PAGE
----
RECOVERED . . . the Marr Voyager is towed back into the River Annan after tipping over in the Solway
The five-strong crew of the Troon-based Marr Voyager landed in the water mid-way across the Firth which was choppy during an incoming high spring tide.
Six boats were taking part in the cross-border Annan to Bowness-on-Solway return race organised by the Scottish Coastal Rowing Association.
The drama unfolded around the half-way point on the outward journey when a strong swell pushed over the boat.
One of several accompanying support boats swiftly plucked the crew to safety and took them ashore while another support team righted the Marr Voyager and towed her back to Annan Harbour.
RACE LEADER . . . the Marr Voyager edges ahead out into the Solway before the mid-channel drama unfolded
A spokesman for Troon Coastal Rowing Club said that while the four rowers and the cox were soaked through they were none the worse for the experience.
He thanked Iain Cook, a member of Annan Harbour Action Group, which hosts the annual ‘Bell Ringers’ Raid’ race, for organising food and dry clothing for the crew.
“One crew member lost her blue waterproof bag containing her car keys and mobile phone when the boat went over,” added the spokesman.
“It is possible it may be washed up on the shore. We’d ask that anyone finding it hands it into the police or members of the Annan Harbour Action Group.”
Meanwhile, HM Coastguard base at Belfast also received calls when three spectators taking photographs from merse land on the east bank of the River Annan estuary at Waterfoot became cut off by the fast incoming tide.
SPECTACLE . . . there were spectators, including photographers, viewing the boats from the riverside as the coastal rowing boats went out into the incoming tide
Off-duty Coastguard senior coastal operations officer Stewart Bryden, who was in the area setting off on a fishing trip with friend and boat owner Colin Monk, instantly responded to emergency alert.
They headed straight for the location and picked up the three camera enthusiasts as the rising tide rose around them, before taking them to safety upstream at Annan Harbour.
The RNLI Silloth lifeboat was also called out by the Coastguard control at Belfast but were later stood-down.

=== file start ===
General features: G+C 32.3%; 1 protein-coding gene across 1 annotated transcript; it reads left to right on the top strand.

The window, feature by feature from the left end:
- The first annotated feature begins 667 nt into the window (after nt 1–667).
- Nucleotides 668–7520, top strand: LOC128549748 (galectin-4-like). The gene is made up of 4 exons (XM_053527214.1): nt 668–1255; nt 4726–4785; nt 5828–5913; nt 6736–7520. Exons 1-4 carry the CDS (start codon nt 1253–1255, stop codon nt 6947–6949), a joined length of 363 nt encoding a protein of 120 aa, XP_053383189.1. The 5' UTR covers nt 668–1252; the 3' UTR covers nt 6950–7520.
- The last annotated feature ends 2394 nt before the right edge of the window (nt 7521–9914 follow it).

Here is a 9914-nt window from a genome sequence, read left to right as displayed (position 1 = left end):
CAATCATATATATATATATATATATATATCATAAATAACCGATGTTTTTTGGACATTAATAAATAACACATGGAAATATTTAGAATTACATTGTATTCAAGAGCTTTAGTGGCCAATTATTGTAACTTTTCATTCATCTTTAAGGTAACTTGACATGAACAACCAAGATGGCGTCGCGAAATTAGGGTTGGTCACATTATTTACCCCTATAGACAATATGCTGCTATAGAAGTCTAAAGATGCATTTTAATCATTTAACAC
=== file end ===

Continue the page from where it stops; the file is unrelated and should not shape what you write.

Before returning to their fishing expedition, both Mr Bryden and Mr Monk came to the rescue again when they responded to a distress call from a race safety boat close-by which had suffered an engine failure.
EMERGENCY CALL . . . off-duty HM Coastguard senior coastal operations officer Stewart Bryden, right, and boat owner and fellow fishing enthusiast Colin Monk rescued spectators cut off by the incoming tide
They towed the stranded boat and two crew members to the slipway at Dornock Brow, east of Annan.
Iain Cook, of Annan Harbour Action Group, stated later that although the waves in the Solway were choppy they were not as rough as during a previous race.
He said: “The wind direction was different this time, a north easterly, and that may have been a factor in what appears to have been a large wave coming from an unexpected direction.
“The safety boat crew all did their job well and everyone was soon safely on dry land. The remaining boats completed the run to Bowness where they were greeted by a welcoming party organised by the local primary school.
TRUE GRIT . . . the ‘Pride of Annan’ crew head out into the Solway during the race
“The decision was taken by the Scottish Coastal Rowing Association, as a precaution, not to make the return trip and the boats were transported back to Annan by road.”
Mr Cook stressed that safety was the priority during the Saturday afternoon event and if there were any lessons that could be learned for future races they would be taken on board.
And the Coastguard chief, who later returned to his fishing trip, expressed his thanks to all the members of the public who made 999 calls during the various incidents.
He also expressed his gratitude to Mr Monk, a local businessman, for allowing the use of his boat and helping respond to the emergency calls.
“Like all such incidents,” added Annan-based Mr Bryden, “these highlight the dangers and unpredictability of the Solway.”